First of all, my disclaimer: I have currently hold no active role in the AAPL and up until about 1:30 pm on Friday May 8, when asked to share my opinion with the Executive Committee, had not participated in any leadership meeting or discussion for about 15 months. My comments below represent my own two cents.
As I mentioned in my comments regarding the proposed changes in the Bylaws of the AAPL, I believe these changes are reflective of how the Land Profession is changing. The change is happening and will continue to happen. I know this may sound harsh, but we as individuals and as an association can either adapt to survive, or wither on the vine.
I have seen comments in many different forums that AAPL needs to do something to stop Landwork outsourcing, what I find interesting is that none of those people seem to have an idea of exactly how AAPL could accomplish that. They want AAPL to lobby, lobby who exactly? If AAPL were to lobby, how could they beat the Real Estate Title Insurance industry who has been outsourcing longer than Landwork has been outsourced.
Other risk to Landmen
There is a risk that all Landmen in the US as well as India and wherever else they may be will face, Artificial Intelligence. This use of the technology has not been perfected yet, but that day will come. One Landman told me about a company that conducted a test of their software in Chambers County, Texas, the results were about 80% accuracy, but that day will come. In-house Land staff are not immune to the future. Many of the administrative data entry tasks, calculations, interpretation and reporting will become more and more automated with Artificial Intelligence such that only a final QC check required by a human being located somewhere with an internet connection. There will still be human beings conducting negotiations with other parties, but with transactions moving to more electronic means, those humans only need a good internet connection.
So, what does the Landman of the future look like?
First of all, I DO NOT think Land Professionals will go away in their entirety, but there will be fewer of us needed as technology improves. All Landmen will need to be tech savvy. Some of those Landmen would be well served to be able to write software code. Even the Surface Landman will need to be able to operate and troubleshoot the interconnected electronics he or she carries on their hip or in their pocket/backpack.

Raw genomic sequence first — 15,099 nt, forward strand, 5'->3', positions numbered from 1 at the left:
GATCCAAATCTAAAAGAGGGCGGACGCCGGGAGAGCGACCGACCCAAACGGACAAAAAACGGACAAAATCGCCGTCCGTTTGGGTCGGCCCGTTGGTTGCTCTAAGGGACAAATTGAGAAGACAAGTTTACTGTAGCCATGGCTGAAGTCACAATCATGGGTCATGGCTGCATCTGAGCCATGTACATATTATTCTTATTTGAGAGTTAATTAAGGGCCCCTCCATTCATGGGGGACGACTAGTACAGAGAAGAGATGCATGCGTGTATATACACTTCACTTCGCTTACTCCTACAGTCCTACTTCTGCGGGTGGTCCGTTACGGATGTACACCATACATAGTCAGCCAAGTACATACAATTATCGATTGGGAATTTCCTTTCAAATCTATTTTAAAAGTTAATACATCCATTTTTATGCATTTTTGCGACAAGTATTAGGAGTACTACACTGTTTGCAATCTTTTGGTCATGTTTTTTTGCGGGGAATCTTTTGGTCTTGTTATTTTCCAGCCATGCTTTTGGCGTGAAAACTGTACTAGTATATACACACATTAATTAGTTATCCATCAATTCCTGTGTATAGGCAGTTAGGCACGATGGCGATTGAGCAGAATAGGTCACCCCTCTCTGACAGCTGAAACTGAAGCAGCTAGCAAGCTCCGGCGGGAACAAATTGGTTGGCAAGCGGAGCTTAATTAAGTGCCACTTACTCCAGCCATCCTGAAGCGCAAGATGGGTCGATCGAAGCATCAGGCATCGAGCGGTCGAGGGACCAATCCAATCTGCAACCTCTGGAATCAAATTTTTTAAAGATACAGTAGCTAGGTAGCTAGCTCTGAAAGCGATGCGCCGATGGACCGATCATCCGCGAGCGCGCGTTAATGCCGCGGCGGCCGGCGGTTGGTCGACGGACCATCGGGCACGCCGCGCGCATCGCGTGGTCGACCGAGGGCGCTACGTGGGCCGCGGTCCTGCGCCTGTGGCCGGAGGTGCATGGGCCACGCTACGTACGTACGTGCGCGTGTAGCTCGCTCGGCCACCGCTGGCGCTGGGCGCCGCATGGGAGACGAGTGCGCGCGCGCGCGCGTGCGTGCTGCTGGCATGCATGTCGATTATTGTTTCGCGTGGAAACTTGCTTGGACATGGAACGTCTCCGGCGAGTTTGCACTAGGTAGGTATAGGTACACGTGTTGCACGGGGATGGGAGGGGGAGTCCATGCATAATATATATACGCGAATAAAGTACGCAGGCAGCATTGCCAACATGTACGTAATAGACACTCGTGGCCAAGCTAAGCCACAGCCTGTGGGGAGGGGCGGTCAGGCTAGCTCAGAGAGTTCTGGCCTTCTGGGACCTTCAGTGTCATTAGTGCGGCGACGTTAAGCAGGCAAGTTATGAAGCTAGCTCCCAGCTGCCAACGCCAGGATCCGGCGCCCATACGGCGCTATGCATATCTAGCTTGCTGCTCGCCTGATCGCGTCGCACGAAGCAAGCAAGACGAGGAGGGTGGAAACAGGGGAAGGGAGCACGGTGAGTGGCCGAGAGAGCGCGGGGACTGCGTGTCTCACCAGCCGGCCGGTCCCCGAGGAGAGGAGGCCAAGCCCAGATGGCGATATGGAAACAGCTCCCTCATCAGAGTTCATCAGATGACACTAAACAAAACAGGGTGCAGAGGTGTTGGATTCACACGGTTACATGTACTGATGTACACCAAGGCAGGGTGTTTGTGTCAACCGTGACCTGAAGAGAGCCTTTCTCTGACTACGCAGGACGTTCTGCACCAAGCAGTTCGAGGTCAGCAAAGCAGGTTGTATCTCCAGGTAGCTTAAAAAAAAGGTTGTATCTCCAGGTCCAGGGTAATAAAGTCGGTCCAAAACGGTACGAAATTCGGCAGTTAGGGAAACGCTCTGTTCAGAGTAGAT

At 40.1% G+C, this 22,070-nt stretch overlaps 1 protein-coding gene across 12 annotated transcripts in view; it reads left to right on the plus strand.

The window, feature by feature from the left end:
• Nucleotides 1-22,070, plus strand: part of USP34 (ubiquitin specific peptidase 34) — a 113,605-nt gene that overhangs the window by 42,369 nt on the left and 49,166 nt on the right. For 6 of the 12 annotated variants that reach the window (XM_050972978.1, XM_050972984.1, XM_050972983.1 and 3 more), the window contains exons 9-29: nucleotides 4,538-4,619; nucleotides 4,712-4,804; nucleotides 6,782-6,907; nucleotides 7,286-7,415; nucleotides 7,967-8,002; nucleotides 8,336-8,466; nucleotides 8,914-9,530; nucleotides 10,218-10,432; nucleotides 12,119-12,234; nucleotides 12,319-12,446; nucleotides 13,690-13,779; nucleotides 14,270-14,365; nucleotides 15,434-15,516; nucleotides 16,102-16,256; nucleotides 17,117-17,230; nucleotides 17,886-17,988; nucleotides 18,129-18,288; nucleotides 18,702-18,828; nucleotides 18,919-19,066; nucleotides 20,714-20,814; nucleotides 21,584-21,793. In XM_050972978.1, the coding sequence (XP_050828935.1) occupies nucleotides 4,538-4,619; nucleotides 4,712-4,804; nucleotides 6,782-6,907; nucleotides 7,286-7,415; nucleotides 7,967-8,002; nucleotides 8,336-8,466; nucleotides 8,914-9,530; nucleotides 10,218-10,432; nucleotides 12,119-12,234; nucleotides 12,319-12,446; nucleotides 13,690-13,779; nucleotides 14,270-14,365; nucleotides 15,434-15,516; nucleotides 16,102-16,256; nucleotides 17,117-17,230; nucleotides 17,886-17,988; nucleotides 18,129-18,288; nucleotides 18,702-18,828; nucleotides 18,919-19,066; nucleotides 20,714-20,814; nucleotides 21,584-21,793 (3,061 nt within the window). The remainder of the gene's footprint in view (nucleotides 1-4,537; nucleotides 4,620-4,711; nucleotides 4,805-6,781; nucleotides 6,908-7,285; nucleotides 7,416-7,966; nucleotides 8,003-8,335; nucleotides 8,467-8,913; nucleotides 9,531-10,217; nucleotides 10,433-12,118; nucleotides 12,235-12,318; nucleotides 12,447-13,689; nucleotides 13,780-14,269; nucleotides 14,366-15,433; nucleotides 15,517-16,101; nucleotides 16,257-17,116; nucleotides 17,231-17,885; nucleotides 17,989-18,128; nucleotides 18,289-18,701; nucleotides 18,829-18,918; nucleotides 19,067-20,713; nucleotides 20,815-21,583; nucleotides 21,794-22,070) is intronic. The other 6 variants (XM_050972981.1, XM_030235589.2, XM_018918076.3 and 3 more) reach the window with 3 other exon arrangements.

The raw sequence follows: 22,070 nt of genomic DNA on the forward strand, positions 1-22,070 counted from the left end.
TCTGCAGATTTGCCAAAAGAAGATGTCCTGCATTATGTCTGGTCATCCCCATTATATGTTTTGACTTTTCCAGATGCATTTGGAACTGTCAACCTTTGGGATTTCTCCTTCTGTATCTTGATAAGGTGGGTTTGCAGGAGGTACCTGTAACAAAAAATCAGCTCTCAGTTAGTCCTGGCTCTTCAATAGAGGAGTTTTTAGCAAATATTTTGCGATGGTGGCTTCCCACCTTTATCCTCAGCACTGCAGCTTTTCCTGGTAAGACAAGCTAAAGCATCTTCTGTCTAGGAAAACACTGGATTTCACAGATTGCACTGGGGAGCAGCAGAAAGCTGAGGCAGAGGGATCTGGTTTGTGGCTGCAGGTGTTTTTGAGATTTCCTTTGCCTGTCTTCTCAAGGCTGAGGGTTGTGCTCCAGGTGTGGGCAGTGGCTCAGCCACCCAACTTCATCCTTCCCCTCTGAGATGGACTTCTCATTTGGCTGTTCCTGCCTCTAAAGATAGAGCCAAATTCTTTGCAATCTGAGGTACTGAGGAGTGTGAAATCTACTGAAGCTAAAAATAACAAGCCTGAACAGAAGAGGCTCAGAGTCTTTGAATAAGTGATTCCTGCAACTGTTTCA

To Include or not to Include, that is the question (thank you Mr. Shakespeare).
In some forums I have seen some question the inclusion of foreign nationals as AAPL members, "What part of American do you not understand" type statements. I see concerns about who qualifies as a Landman; non-petroleum interests, abstractors, anyone who can spell "oil and gas"? Landwork is mostly analytical, not technical, so there is a low barrier to entry into the profession with few specialized educational requirements. For some time AAPL has used Negotiations as the key function that separates Landmen from other Land Professionals, so a Lease Buyer who has no idea as to the mineral ownership of the Lessor other than what is on the Mineral Ownership Report qualifies for Certification while the person who figured out that complex chain of title does not qualify (this issue has been addressed but some people are not happy about the outcome)?
I believe the quality of the product produced by the Land Profession is dependent upon the quality of work at all levels of input. I believe the perception of Land Professionals is dependent upon the professionalism of workers at all levels of input. I believe AAPL has the ability to help all Land Professionals, but there are self-imposed barriers that should be seriously debated. I believe the Land Profession, and by extension the AAPL, will be stronger with an attitude of inclusion, not exclusion.I hope AAPL Leadership does not ask me to keep my two cents to myself, because I won't, that is exactly why this forum was created.